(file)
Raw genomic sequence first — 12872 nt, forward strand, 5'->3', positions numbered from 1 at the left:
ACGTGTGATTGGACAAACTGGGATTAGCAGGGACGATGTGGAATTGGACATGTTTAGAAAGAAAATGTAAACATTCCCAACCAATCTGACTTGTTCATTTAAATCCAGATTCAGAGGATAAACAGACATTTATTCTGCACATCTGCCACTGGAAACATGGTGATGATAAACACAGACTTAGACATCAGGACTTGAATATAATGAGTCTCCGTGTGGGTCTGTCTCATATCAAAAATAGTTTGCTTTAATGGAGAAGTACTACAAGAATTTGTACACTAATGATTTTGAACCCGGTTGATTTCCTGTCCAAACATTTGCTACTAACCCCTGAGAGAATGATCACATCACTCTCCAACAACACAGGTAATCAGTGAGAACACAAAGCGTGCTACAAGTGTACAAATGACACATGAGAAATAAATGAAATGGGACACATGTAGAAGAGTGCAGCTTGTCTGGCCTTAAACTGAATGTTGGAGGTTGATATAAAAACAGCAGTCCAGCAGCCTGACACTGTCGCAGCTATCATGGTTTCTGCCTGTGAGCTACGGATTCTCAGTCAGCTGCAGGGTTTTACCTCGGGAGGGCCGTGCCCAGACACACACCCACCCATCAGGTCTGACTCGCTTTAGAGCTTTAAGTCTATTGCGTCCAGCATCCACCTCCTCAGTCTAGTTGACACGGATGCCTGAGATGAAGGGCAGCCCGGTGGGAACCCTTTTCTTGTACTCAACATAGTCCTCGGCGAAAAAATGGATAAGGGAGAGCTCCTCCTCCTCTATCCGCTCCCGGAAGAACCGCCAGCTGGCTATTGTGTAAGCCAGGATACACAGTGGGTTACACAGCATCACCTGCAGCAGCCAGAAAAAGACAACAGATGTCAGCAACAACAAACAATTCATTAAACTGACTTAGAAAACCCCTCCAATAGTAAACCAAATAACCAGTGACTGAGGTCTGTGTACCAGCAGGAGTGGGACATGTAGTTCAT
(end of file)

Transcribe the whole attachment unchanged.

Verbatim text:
Raw genomic sequence first — 12872 nt, forward strand, 5'->3', positions numbered from 1 at the left:
ACGTGTGATTGGACAAACTGGGATTAGCAGGGACGATGTGGAATTGGACATGTTTAGAAAGAAAATGTAAACATTCCCAACCAATCTGACTTGTTCATTTAAATCCAGATTCAGAGGATAAACAGACATTTATTCTGCACATCTGCCACTGGAAACATGGTGATGATAAACACAGACTTAGACATCAGGACTTGAATATAATGAGTCTCCGTGTGGGTCTGTCTCATATCAAAAATAGTTTGCTTTAATGGAGAAGTACTACAAGAATTTGTACACTAATGATTTTGAACCCGGTTGATTTCCTGTCCAAACATTTGCTACTAACCCCTGAGAGAATGATCACATCACTCTCCAACAACACAGGTAATCAGTGAGAACACAAAGCGTGCTACAAGTGTACAAATGACACATGAGAAATAAATGAAATGGGACACATGTAGAAGAGTGCAGCTTGTCTGGCCTTAAACTGAATGTTGGAGGTTGATATAAAAACAGCAGTCCAGCAGCCTGACACTGTCGCAGCTATCATGGTTTCTGCCTGTGAGCTACGGATTCTCAGTCAGCTGCAGGGTTTTACCTCGGGAGGGCCGTGCCCAGACACACACCCACCCATCAGGTCTGACTCGCTTTAGAGCTTTAAGTCTATTGCGTCCAGCATCCACCTCCTCAGTCTAGTTGACACGGATGCCTGAGATGAAGGGCAGCCCGGTGGGAACCCTTTTCTTGTACTCAACATAGTCCTCGGCGAAAAAATGGATAAGGGAGAGCTCCTCCTCCTCTATCCGCTCCCGGAAGAACCGCCAGCTGGCTATTGTGTAAGCCAGGATACACAGTGGGTTACACAGCATCACCTGCAGCAGCCAGAAAAAGACAACAGATGTCAGCAACAACAAACAATTCATTAAACTGACTTAGAAAACCCCTCCAATAGTAAACCAAATAACCAGTGACTGAGGTCTGTGTACCAGCAGGAGTGGGACATGTAGTTCAT